Hands-On Leadership Development at the Arizona State Summit

State Summits offer National Honor Society (NHS) and National Junior Honor Society (NJHS) members hands-on experiential leadership development. They are designed to unlock the potential of participating students by providing a shared space to learn, grow, and explore ideas together. We asked students to provide their own report of the Arizona State Summit, which took place on September 12, 2019. This is the first in a series of three firsthand blog post accounts.


On September 12, I and 10 others from my school attended the Arizona State Summit, an NHS-sponsored event that took place on Arizona State University’s Tempe campus. The scale of the NHS presence in Arizona was impressive, with hundreds attending from all over the state. I heard many different people speak throughout the event. Almost every one of them had something interesting to offer—whether I agreed exactly with what they were saying or not, they offered a contrasting perspective to my own. If I had to choose one idea to take with me from the Arizona State Summit, it would be that leadership can mean many different things, and there are truly no wrong answers besides the most obvious exceptions. More on this later.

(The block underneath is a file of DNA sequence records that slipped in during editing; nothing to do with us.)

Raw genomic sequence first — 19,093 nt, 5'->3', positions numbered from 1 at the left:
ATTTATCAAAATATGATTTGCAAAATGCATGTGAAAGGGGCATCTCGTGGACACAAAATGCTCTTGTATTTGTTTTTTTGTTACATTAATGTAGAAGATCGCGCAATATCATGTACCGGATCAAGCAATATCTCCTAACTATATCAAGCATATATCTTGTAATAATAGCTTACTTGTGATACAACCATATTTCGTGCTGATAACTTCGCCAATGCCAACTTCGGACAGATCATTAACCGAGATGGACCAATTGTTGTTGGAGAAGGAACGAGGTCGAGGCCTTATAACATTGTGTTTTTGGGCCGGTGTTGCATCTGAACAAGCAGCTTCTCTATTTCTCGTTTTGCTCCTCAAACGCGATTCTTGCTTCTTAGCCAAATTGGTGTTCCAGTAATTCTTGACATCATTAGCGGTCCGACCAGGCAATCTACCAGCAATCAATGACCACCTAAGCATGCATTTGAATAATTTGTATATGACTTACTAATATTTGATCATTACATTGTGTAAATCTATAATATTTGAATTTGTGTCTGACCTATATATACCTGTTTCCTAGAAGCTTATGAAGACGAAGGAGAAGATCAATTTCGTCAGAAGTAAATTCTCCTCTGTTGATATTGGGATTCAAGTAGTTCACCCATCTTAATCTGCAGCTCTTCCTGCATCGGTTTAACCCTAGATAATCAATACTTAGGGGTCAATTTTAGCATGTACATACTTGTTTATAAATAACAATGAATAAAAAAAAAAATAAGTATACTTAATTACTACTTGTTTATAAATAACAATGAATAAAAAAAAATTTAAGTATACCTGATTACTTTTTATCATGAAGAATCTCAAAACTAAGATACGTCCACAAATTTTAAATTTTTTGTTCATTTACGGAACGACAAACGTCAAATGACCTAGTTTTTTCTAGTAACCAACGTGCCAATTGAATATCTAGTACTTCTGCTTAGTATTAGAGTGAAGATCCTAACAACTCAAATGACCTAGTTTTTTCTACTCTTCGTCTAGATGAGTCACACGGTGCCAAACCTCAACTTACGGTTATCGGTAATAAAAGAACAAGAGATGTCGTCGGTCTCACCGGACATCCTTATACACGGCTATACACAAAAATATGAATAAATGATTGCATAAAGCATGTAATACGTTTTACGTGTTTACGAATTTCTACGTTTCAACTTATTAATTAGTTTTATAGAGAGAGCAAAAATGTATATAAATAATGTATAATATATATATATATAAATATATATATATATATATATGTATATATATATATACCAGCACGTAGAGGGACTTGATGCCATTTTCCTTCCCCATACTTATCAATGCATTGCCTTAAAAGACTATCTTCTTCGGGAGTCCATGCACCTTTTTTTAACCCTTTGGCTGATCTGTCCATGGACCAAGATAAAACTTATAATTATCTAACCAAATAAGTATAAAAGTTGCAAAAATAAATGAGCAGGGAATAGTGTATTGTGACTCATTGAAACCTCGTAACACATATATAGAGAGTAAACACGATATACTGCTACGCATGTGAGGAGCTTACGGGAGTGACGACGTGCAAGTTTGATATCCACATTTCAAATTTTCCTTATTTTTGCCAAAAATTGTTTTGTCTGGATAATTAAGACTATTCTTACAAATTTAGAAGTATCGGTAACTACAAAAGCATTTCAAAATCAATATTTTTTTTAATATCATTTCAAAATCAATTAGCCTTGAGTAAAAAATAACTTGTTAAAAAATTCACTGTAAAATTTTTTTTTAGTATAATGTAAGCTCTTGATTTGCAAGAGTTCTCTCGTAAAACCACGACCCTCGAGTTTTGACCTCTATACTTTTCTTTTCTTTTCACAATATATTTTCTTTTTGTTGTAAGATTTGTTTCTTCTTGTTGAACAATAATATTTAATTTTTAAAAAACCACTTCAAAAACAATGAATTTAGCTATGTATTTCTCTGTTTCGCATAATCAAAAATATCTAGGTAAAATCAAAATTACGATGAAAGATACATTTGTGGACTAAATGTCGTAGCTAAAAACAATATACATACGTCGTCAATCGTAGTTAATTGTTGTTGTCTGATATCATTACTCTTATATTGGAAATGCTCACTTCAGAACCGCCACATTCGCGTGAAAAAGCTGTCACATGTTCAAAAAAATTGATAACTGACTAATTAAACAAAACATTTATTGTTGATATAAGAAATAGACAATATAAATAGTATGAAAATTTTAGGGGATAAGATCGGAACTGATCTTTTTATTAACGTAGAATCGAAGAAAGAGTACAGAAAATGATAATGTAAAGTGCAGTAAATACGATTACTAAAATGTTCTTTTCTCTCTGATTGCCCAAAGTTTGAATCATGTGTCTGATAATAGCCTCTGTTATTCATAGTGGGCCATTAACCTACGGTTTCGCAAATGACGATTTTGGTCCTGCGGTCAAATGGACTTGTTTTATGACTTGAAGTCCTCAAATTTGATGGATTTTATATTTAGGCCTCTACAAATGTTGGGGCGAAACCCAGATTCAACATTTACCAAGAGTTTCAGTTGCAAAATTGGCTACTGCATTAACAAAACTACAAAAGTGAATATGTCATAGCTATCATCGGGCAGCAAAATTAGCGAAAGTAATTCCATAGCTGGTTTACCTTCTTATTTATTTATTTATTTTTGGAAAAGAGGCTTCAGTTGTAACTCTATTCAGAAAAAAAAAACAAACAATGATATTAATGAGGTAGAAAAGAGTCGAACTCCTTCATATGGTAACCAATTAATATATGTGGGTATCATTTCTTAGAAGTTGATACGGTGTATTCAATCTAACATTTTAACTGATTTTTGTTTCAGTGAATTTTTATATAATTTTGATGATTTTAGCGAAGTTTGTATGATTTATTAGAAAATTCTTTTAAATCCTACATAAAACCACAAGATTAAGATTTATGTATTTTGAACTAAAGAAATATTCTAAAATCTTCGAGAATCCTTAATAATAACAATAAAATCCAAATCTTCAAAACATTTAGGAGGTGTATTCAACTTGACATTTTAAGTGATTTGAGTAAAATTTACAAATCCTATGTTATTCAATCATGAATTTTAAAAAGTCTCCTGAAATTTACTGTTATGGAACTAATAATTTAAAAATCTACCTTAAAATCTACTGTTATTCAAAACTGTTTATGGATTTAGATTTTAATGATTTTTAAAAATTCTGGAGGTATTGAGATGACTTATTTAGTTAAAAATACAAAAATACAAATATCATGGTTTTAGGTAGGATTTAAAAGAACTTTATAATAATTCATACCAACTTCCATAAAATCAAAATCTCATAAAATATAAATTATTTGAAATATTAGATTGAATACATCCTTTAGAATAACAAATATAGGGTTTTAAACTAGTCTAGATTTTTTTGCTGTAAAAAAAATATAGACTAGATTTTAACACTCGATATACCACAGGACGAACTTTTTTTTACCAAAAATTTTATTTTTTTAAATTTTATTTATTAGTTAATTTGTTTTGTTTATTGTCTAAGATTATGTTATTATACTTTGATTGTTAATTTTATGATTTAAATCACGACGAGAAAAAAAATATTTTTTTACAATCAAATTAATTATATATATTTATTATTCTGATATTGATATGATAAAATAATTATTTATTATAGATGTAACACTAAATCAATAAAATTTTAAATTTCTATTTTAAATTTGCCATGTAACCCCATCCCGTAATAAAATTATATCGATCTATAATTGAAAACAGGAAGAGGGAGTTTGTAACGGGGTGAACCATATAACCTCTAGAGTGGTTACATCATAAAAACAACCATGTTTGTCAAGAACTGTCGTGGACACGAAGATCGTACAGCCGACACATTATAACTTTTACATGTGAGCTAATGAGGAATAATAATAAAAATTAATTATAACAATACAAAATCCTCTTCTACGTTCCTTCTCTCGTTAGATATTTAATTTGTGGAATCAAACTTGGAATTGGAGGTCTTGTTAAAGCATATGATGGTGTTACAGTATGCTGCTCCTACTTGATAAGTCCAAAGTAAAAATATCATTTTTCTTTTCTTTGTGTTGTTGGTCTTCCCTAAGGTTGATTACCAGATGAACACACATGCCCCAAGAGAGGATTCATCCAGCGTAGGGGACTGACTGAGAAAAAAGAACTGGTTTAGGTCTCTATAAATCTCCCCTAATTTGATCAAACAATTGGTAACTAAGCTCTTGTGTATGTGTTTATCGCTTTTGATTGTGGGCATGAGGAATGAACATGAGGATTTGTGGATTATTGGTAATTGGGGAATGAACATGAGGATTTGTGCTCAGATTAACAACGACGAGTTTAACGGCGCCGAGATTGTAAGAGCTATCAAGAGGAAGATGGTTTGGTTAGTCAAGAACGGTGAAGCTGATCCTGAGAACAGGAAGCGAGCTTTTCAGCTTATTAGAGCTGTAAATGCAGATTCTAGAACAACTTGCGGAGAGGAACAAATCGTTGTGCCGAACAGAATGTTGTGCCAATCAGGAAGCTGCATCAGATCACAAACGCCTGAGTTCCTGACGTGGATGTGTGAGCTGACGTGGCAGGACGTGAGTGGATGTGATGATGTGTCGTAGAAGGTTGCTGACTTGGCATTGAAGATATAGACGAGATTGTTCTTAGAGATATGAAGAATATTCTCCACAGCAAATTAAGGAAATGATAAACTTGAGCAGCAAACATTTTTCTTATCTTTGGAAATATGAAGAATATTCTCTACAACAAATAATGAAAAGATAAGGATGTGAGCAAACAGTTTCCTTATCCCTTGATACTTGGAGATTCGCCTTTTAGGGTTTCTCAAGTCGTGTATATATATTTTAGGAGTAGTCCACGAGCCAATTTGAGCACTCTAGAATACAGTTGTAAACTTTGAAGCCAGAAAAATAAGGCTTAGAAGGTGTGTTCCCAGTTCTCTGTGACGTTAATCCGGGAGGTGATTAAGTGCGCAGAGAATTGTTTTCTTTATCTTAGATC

As I walked in, I was given a notebook and pen. After breakfast, the “Welcome & Introduction” portion began. There, I was treated to a pleasant surprise: contrary to the list of rules I had received, cell phones were allowed and actually encouraged. This began with a website called Wooclap. A simple but universal question was displayed on the projected screens in front of me:

“What drives you to succeed? What makes you want to get up in the morning?”

By entering a short URL on my phone, I was able to enter a response, which was “self-improvement” in my case. Once I submitted it, I was prompted to vote for other submissions. This was one of the first big learning moments for me that day. Because the most voted for responses showed up at the top of the list, I could literally see what motivated others the most. Along with this, I was able to see the wide variety of answers too—these answers ranged from goals of self and global/societal improvement to family, friends, and even food. Prior to this, it had never crossed my mind that the forces that motivate me may be drastically different from someone else.

After this, everyone was sent away from the Arizona Ballroom to six smaller rooms just down the hall. In these rooms, I gathered with students from all different schools and backgrounds. Groups naturally formed around the tables placed within the room, and we started the first activity. We were given some rules for discussion:

“Express Yourself. Respect Each Other. Be Vulnerable. Listen. Be Honest.”

These five rules would lay the foundation for maintaining respectful and productive conversation throughout the day. Next, I listened as every single person in the room said their name and one thing about themselves. The next activity, called “Exploring Leadership,” really got interesting for me. We wrote down different keywords and phrases related to leadership that resonated with us, then picked five of these to share. Mine were:

“Bravery, Listening, Humble, Dedicated, Initiative.”